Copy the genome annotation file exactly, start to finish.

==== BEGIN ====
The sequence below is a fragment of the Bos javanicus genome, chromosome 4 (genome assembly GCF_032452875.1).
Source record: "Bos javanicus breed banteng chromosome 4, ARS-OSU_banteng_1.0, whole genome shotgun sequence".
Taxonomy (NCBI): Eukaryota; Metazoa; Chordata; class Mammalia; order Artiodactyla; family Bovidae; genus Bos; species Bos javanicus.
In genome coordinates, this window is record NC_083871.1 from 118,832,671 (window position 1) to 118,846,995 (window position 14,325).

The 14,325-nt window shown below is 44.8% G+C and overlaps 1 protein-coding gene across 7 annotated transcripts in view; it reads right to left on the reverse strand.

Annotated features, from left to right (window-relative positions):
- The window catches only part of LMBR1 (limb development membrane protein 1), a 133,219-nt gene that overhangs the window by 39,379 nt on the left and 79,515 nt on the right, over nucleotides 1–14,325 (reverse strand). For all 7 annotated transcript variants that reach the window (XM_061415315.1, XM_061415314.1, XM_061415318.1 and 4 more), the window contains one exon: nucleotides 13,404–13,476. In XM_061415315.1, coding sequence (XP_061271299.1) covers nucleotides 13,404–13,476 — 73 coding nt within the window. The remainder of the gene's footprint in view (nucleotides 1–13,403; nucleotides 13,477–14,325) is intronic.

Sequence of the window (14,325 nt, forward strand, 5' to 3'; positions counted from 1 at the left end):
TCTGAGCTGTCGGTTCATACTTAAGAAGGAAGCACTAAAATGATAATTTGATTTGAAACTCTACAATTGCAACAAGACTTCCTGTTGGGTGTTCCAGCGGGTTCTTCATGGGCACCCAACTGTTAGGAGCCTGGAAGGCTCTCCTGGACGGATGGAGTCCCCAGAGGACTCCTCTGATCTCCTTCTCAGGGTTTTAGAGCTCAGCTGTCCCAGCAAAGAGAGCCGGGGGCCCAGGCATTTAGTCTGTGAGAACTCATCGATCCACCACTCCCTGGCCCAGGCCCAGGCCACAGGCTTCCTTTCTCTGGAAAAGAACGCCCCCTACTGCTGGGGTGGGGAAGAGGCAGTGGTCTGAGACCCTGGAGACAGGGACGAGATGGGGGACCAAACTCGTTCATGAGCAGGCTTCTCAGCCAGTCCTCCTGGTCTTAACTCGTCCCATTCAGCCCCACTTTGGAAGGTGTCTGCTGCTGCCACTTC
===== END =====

The sequence below is a fragment of the Bos javanicus genome, chromosome 4 (genome assembly GCF_032452875.1).
Source record: "Bos javanicus breed banteng chromosome 4, ARS-OSU_banteng_1.0, whole genome shotgun sequence".
Taxonomy (NCBI): Eukaryota; Metazoa; Chordata; class Mammalia; order Artiodactyla; family Bovidae; genus Bos; species Bos javanicus.
In genome coordinates, this window is record NC_083871.1 from 118,832,671 (window position 1) to 118,846,995 (window position 14,325).

The 14,325-nt window shown below is 44.8% G+C and overlaps 1 protein-coding gene across 7 annotated transcripts in view; it reads right to left on the reverse strand.

Annotated features, from left to right (window-relative positions):
- The window catches only part of LMBR1 (limb development membrane protein 1), a 133,219-nt gene that overhangs the window by 39,379 nt on the left and 79,515 nt on the right, over nucleotides 1–14,325 (reverse strand). For all 7 annotated transcript variants that reach the window (XM_061415315.1, XM_061415314.1, XM_061415318.1 and 4 more), the window contains one exon: nucleotides 13,404–13,476. In XM_061415315.1, coding sequence (XP_061271299.1) covers nucleotides 13,404–13,476 — 73 coding nt within the window. The remainder of the gene's footprint in view (nucleotides 1–13,403; nucleotides 13,477–14,325) is intronic.

Sequence of the window (14,325 nt, forward strand, 5' to 3'; positions counted from 1 at the left end):
TCTGAGCTGTCGGTTCATACTTAAGAAGGAAGCACTAAAATGATAATTTGATTTGAAACTCTACAATTGCAACAAGACTTCCTGTTGGGTGTTCCAGCGGGTTCTTCATGGGCACCCAACTGTTAGGAGCCTGGAAGGCTCTCCTGGACGGATGGAGTCCCCAGAGGACTCCTCTGATCTCCTTCTCAGGGTTTTAGAGCTCAGCTGTCCCAGCAAAGAGAGCCGGGGGCCCAGGCATTTAGTCTGTGAGAACTCATCGATCCACCACTCCCTGGCCCAGGCCCAGGCCACAGGCTTCCTTTCTCTGGAAAAGAACGCCCCCTACTGCTGGGGTGGGGAAGAGGCAGTGGTCTGAGACCCTGGAGACAGGGACGAGATGGGGGACCAAACTCGTTCATGAGCAGGCTTCTCAGCCAGTCCTCCTGGTCTTAACTCGTCCCATTCAGCCCCACTTTGGAAGGTGTCTGCTGCTGCCACTTC